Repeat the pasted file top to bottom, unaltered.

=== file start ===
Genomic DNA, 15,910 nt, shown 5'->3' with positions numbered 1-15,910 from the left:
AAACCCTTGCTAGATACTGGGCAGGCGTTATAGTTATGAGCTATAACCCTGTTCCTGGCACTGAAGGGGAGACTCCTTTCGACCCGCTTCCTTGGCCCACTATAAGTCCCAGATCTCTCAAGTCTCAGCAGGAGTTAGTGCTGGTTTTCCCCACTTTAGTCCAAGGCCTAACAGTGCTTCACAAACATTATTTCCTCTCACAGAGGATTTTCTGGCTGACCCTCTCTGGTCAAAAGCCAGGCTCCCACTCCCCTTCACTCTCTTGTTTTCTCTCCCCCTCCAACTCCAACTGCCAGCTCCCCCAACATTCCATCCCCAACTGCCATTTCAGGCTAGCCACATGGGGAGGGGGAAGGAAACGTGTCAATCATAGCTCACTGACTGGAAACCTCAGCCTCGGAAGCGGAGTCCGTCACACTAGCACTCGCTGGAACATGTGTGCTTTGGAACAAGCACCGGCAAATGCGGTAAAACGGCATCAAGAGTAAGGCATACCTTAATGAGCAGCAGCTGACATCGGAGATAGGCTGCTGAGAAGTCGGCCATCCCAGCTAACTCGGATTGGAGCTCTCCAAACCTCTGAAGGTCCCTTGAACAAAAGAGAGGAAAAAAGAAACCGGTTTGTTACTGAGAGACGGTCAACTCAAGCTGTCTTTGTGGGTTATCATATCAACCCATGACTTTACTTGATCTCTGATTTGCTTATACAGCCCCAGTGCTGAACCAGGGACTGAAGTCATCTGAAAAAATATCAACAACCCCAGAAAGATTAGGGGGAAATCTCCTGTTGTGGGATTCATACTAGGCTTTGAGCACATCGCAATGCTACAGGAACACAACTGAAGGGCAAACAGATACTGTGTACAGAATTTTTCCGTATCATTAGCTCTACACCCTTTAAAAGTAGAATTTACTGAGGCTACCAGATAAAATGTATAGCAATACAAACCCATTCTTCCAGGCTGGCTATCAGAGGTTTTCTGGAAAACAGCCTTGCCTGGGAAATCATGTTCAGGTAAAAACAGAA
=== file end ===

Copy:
Genomic DNA, 15,910 nt, shown 5'->3' with positions numbered 1-15,910 from the left:
AAACCCTTGCTAGATACTGGGCAGGCGTTATAGTTATGAGCTATAACCCTGTTCCTGGCACTGAAGGGGAGACTCCTTTCGACCCGCTTCCTTGGCCCACTATAAGTCCCAGATCTCTCAAGTCTCAGCAGGAGTTAGTGCTGGTTTTCCCCACTTTAGTCCAAGGCCTAACAGTGCTTCACAAACATTATTTCCTCTCACAGAGGATTTTCTGGCTGACCCTCTCTGGTCAAAAGCCAGGCTCCCACTCCCCTTCACTCTCTTGTTTTCTCTCCCCCTCCAACTCCAACTGCCAGCTCCCCCAACATTCCATCCCCAACTGCCATTTCAGGCTAGCCACATGGGGAGGGGGAAGGAAACGTGTCAATCATAGCTCACTGACTGGAAACCTCAGCCTCGGAAGCGGAGTCCGTCACACTAGCACTCGCTGGAACATGTGTGCTTTGGAACAAGCACCGGCAAATGCGGTAAAACGGCATCAAGAGTAAGGCATACCTTAATGAGCAGCAGCTGACATCGGAGATAGGCTGCTGAGAAGTCGGCCATCCCAGCTAACTCGGATTGGAGCTCTCCAAACCTCTGAAGGTCCCTTGAACAAAAGAGAGGAAAAAAGAAACCGGTTTGTTACTGAGAGACGGTCAACTCAAGCTGTCTTTGTGGGTTATCATATCAACCCATGACTTTACTTGATCTCTGATTTGCTTATACAGCCCCAGTGCTGAACCAGGGACTGAAGTCATCTGAAAAAATATCAACAACCCCAGAAAGATTAGGGGGAAATCTCCTGTTGTGGGATTCATACTAGGCTTTGAGCACATCGCAATGCTACAGGAACACAACTGAAGGGCAAACAGATACTGTGTACAGAATTTTTCCGTATCATTAGCTCTACACCCTTTAAAAGTAGAATTTACTGAGGCTACCAGATAAAATGTATAGCAATACAAACCCATTCTTCCAGGCTGGCTATCAGAGGTTTTCTGGAAAACAGCCTTGCCTGGGAAATCATGTTCAGGTAAAAACAGAA